Sept. 10 2020 10:20 AM

Writing a letter to your younger self is therapeutic and also a good reminder of how far you have come in life.

My family and me on our family dairy farm in Bend, Oregon, in the early 1980s.

Dear K,

Remember when you said you would never live on a dairy farm when you grew up? I'll end the suspense — you end up marrying a dairy farmer!

Before you would turn 18, you flew the nest, but that's because you truly believed there was a bigger world that awaited, with bigger opportunities ahead. You were brave, K. When the job offer came 2,500 miles away from home, you didn't blink an eye and drove east. I'm so proud of you.

After constant worry if you would ever find Mr. Right, you found him at the least expected place — a sales arena in Louisville, Ky.

At some point in your late 20s, you quickly shifted your priorities from what your wardrobe consisted of and what your Friday night plans were, to purchasing diapers for your baby boy and making a late dinner plate for your husband, who was still out combining corn.

You would get the daughter you always prayed for at the same time your husband got the freestall barn he always dreamed of. The timing made days and nights intertwine, but then you blinked, and you saw you and your husband living your best life.

This is a picture of me, many moons ago, in first grade.

Just when you hit your groove, working a 9 a.m. to 5 p.m. job, writing stories, and spending the after work hours caring for your sweet babies, your day job suddenly came to an end. You shed tears, even though your own mother told you this was a blessing in disguise. And, Mom was right (Mom is always right). It all worked out, especially since another baby would soon be on the way, and your hands would be ever so busy caring for three children.

Life has a way of working out, K, even during the hardest of times. After years of sickness, you got a call on a March morning that your mom had passed away. Paralyzed by the news, the family you always hoped and prayed for comforted you in the days that followed.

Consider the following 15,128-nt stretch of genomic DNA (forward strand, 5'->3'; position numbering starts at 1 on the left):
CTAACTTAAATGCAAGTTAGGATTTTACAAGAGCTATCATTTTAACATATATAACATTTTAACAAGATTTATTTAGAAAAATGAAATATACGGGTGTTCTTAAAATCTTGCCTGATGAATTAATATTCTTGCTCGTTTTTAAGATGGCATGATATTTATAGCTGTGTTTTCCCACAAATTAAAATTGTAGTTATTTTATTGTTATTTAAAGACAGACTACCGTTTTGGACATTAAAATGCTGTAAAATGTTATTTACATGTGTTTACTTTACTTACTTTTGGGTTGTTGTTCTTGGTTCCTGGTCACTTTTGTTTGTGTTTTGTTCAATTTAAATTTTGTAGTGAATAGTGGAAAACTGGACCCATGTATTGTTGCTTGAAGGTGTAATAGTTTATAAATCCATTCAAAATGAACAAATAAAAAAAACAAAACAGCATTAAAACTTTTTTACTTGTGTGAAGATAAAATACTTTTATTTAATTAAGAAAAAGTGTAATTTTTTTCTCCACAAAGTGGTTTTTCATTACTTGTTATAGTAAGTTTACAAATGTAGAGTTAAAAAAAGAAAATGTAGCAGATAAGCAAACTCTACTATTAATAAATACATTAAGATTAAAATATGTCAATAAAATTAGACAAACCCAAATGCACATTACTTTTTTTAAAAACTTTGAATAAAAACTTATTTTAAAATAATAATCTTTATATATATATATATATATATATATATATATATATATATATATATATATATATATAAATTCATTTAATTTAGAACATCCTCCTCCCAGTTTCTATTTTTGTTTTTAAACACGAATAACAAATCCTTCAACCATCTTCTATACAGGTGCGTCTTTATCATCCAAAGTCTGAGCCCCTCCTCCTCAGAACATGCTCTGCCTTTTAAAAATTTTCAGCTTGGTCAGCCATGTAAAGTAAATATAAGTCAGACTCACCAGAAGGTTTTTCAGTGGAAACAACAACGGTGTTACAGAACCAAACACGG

The dairy would expand again, in 2013, with another freestall barn. The farm would go through droughts, floods, and a barn fire, thankfully not all in one year. Sadly, you would lose your mother, father, brother, and your childhood farm all before you hit 40. However, your husband would not waiver, steadfast by your side and faithful with his purpose. Both the farm and your family would continue to thrive because of hard work and sure dedication. This would fuel you with hope that you would cling to for years to come.

Eventually you would build your dream house on the family dairy farm. And today, your babies are now old enough to drive tractors and haul wagons and so much more. They are mimicking the life you once had, and you are reminded that indeed some of life's best lessons happen in dairy barns, cornfields, and around the kitchen table of the place you call home.

You were so in tune with your future at a young age, K. You knew your life had bigger opportunities somewhere else. It just happened to be on a dairy farm in East Moline, Ill. All you had to do was keep your eyes open and move east.

When life is heavy, K, do me one favor. Think of all that you have overcome and realize you are one strong girl!

Yours truly,


Karen Bohnert

Karen Bohnert is a second-generation dairy farmer, born and raised on her family dairy in Oregon and moved east after graduating from Oregon State University. Karen and her husband work in partnership with family, and they along with their three children live and work on the family's 500 Jersey cow dairy in East Moline, Ill. Karen's pride and love for dairy could fill a barn, and she actively promotes dairy anyway she can.